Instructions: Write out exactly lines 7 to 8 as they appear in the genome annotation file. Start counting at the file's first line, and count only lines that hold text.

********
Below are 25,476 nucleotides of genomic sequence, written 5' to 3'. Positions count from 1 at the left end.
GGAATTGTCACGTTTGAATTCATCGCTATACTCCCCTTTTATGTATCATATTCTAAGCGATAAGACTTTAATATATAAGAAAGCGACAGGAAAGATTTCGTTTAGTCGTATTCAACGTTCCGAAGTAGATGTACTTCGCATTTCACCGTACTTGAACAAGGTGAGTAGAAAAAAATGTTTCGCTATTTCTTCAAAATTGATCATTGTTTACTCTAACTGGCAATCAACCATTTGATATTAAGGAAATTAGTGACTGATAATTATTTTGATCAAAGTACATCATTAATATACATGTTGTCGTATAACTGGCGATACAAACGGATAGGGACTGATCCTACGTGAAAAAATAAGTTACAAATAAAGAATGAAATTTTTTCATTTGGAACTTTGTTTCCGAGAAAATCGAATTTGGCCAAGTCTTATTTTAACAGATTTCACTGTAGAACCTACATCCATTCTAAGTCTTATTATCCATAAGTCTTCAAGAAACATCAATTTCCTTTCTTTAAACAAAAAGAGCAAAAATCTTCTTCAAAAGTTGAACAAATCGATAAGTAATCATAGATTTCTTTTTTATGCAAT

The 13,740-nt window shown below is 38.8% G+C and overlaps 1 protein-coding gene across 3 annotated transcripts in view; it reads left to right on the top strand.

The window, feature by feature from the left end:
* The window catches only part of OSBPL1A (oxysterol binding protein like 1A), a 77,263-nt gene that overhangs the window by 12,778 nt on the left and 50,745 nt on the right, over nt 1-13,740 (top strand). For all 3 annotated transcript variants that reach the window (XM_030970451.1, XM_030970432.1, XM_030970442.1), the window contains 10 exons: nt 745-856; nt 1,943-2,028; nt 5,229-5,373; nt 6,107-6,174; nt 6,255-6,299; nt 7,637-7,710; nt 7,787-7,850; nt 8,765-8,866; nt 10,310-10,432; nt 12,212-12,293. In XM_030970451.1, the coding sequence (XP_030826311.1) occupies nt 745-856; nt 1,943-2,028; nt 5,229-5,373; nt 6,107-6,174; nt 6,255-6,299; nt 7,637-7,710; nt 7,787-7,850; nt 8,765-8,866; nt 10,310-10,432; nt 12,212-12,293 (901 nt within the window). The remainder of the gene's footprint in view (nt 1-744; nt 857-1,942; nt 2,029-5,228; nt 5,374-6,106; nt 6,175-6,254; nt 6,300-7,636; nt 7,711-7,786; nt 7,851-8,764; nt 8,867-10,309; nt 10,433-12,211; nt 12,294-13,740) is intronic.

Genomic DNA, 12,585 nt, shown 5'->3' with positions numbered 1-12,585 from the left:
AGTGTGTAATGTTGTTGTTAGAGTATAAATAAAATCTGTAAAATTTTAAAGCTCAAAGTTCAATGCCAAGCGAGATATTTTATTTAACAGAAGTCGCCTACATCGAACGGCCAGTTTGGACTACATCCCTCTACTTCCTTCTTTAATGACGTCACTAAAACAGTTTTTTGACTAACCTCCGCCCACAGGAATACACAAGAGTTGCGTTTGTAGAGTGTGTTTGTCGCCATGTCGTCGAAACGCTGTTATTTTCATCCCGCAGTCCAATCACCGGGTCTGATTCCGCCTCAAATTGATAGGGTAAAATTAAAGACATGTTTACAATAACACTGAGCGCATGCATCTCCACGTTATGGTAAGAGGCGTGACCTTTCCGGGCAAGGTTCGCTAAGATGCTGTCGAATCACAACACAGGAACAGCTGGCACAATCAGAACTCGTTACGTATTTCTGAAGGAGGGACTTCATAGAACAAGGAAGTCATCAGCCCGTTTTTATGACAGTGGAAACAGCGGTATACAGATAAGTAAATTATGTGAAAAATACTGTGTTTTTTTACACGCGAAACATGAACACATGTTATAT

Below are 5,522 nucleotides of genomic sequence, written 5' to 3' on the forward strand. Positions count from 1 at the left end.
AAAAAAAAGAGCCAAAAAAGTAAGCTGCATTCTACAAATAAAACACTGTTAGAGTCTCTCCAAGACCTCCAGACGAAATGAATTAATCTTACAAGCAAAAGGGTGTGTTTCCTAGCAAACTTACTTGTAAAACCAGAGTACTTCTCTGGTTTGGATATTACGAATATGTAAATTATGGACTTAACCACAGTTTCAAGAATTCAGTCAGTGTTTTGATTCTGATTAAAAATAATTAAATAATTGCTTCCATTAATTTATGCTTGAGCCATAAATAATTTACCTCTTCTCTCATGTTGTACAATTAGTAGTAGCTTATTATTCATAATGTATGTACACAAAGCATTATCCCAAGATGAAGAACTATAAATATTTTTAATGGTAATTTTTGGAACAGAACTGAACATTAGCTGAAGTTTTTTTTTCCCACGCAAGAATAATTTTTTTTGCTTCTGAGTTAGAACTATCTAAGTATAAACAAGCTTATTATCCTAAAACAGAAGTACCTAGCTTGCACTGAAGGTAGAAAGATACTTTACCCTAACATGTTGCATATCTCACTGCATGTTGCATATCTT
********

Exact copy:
AGTGTGTAATGTTGTTGTTAGAGTATAAATAAAATCTGTAAAATTTTAAAGCTCAAAGTTCAATGCCAAGCGAGATATTTTATTTAACAGAAGTCGCCTACATCGAACGGCCAGTTTGGACTACATCCCTCTACTTCCTTCTTTAATGACGTCACTAAAACAGTTTTTTGACTAACCTCCGCCCACAGGAATACACAAGAGTTGCGTTTGTAGAGTGTGTTTGTCGCCATGTCGTCGAAACGCTGTTATTTTCATCCCGCAGTCCAATCACCGGGTCTGATTCCGCCTCAAATTGATAGGGTAAAATTAAAGACATGTTTACAATAACACTGAGCGCATGCATCTCCACGTTATGGTAAGAGGCGTGACCTTTCCGGGCAAGGTTCGCTAAGATGCTGTCGAATCACAACACAGGAACAGCTGGCACAATCAGAACTCGTTACGTATTTCTGAAGGAGGGACTTCATAGAACAAGGAAGTCATCAGCCCGTTTTTATGACAGTGGAAACAGCGGTATACAGATAAGTAAATTATGTGAAAAATACTGTGTTTTTTTACACGCGAAACATGAACACATGTTATAT

Below are 5,522 nucleotides of genomic sequence, written 5' to 3' on the forward strand. Positions count from 1 at the left end.